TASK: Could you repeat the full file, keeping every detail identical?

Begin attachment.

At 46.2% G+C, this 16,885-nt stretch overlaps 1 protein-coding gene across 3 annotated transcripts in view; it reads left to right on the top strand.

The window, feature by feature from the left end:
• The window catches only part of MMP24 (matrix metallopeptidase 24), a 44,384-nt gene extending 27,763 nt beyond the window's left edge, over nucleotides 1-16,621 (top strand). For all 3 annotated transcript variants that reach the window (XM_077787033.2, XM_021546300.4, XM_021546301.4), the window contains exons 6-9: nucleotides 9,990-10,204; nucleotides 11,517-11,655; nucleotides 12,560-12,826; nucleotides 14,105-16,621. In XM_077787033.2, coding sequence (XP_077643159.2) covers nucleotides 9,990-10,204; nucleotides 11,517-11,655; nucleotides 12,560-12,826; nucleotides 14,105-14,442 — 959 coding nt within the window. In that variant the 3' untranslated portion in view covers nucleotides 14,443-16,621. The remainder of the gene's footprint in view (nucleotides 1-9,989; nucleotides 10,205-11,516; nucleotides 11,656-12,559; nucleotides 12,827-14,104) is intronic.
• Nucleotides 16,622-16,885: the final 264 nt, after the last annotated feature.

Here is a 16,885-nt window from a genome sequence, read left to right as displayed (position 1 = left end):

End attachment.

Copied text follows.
At 46.2% G+C, this 16,885-nt stretch overlaps 1 protein-coding gene across 3 annotated transcripts in view; it reads left to right on the top strand.

The window, feature by feature from the left end:
• The window catches only part of MMP24 (matrix metallopeptidase 24), a 44,384-nt gene extending 27,763 nt beyond the window's left edge, over nucleotides 1-16,621 (top strand). For all 3 annotated transcript variants that reach the window (XM_077787033.2, XM_021546300.4, XM_021546301.4), the window contains exons 6-9: nucleotides 9,990-10,204; nucleotides 11,517-11,655; nucleotides 12,560-12,826; nucleotides 14,105-16,621. In XM_077787033.2, coding sequence (XP_077643159.2) covers nucleotides 9,990-10,204; nucleotides 11,517-11,655; nucleotides 12,560-12,826; nucleotides 14,105-14,442 — 959 coding nt within the window. In that variant the 3' untranslated portion in view covers nucleotides 14,443-16,621. The remainder of the gene's footprint in view (nucleotides 1-9,989; nucleotides 10,205-11,516; nucleotides 11,656-12,559; nucleotides 12,827-14,104) is intronic.
• Nucleotides 16,622-16,885: the final 264 nt, after the last annotated feature.

Here is a 16,885-nt window from a genome sequence, read left to right as displayed (position 1 = left end):